Computed Tomography. This produces a "live image" up on the monitor. Can be used to image working machines as well as those standing still. Very expensive equipment to buy. Not within the reach of small companies. And certainly not within the reach of the average individual. But it would be the preferred method if we had one.

So I guess this is my way of saying that I don't think I can afford to buy any X-ray of the SP10 mkII rotor assembly.

-Steve
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Old 28th October 2012, 09:52 PM   #127
abone is offline abone  Canada
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I guess an X-ray would be the best non destructive option to see what's going on in the spindle, if you happened to know of somewhere that might offer such a facility? Turntable A&E?
John, call your local Caterpillar dealer. They will know a company that conducts NDT as they have to do it often for castings.
Andy
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Old 29th October 2012, 03:56 AM   #128
jlsem is offline jlsem  United States
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Quote:
The SP10 designs are the property of Matsushita. Their design. Their vision. From long ago. For my money, that is where the credit really goes. So trying to make a buck by producing "accessory products" for this old design seems in and of itself a bit like the Ramora clinging to the shark.
I don't mind if someone copies the design for their own use, that was the purpose of giving the information to Sound Fountain. However two or three people cloned it for commercial purposes and while some were cheap copies that had mimicked only the external appearance, one used everything and sold it at a premium with flowery audiophile advertising copy. The whole idea was to build a plinth that out-performed the original "obsidian" plinth (anyone want to buy one?), which it did. I personally regard the SP10 MkIII to be the best turntable ever made. It certainly outperforms the likes of the Walker Proscenium and the NVS Wave Kinetic in direct comparison. The MkII isn't far behind and does better than the latter two as well.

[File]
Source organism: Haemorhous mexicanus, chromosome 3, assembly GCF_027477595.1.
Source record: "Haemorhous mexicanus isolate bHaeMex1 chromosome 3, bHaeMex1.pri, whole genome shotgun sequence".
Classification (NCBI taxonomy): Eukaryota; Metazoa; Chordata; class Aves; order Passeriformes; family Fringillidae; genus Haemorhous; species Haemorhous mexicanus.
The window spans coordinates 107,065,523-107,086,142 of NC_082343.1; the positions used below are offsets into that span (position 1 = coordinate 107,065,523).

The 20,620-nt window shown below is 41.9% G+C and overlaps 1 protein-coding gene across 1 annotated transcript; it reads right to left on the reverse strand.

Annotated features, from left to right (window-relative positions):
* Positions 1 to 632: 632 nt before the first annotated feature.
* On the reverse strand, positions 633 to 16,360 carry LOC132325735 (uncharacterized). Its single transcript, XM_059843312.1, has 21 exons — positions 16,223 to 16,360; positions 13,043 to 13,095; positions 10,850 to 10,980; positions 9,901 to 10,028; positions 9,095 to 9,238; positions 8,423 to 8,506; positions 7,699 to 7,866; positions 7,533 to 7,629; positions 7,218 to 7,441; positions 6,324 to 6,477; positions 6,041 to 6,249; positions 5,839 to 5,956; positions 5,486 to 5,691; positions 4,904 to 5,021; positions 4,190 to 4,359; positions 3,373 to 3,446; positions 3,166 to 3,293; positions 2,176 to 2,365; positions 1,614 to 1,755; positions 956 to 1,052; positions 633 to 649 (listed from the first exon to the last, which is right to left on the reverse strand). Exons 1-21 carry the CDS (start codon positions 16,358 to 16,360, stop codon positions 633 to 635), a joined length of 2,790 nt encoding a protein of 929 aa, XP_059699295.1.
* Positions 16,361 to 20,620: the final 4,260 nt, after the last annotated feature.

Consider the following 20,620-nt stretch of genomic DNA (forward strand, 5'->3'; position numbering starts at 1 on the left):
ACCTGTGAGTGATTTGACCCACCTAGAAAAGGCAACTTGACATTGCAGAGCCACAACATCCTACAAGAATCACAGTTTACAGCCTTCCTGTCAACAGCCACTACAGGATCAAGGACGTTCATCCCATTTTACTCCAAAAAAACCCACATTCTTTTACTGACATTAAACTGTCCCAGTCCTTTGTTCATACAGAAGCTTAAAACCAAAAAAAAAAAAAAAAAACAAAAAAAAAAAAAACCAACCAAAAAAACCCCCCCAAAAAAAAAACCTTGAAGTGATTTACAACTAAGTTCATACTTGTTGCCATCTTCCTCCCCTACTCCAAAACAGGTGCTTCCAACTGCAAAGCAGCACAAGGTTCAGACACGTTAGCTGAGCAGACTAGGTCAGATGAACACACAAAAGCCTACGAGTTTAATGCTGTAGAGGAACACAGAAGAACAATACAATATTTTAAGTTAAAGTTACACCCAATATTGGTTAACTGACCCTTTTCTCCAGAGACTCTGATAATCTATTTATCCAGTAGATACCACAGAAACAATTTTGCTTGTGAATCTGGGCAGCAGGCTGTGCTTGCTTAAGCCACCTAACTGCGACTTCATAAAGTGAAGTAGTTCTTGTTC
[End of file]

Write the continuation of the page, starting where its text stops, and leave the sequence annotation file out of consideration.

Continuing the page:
The money I make on them corresponds to what I charge hourly for my labor as a professional furniture-maker. As far as the remora remark goes, most SP10s don't have a plinth so the manufacturing of an "accessory" simply filled a niche in the market. We never advertised the plinths, as it were, but people came to Albert after seeing his.

John

Last edited by jlsem; 29th October 2012 at 04:10 AM.
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Old 1st November 2012, 04:09 AM   #129
abone is offline abone  Canada
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Finalizing my plan for a first attempt and wondering about securing the SP-10 MK2 to the plinth.
I haven't been about to find any M5 bolts in lengths longer than 70mm and the plinth will be higher than that, so what are options?
Bolt to the top one or two layers only? This requires different patterns for each layer.
Drill all the way through with a very deep recessed hole to access the head of the 70mm bolt? Difficult to access perhaps.
Threaded rod with a couple of nuts on the end? This option permits a much longer length cut to fit but not sure about structural strength of the rod at this length.
I realize the answer will likely end up being a simple one but damn if I can come up with it.
Thanks
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Old 1st November 2012, 01:48 PM   #130
jlsem is offline jlsem  United States
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I get my long screws from McMaster Carr. They have them as long as 90mm.

McMaster-Carr

John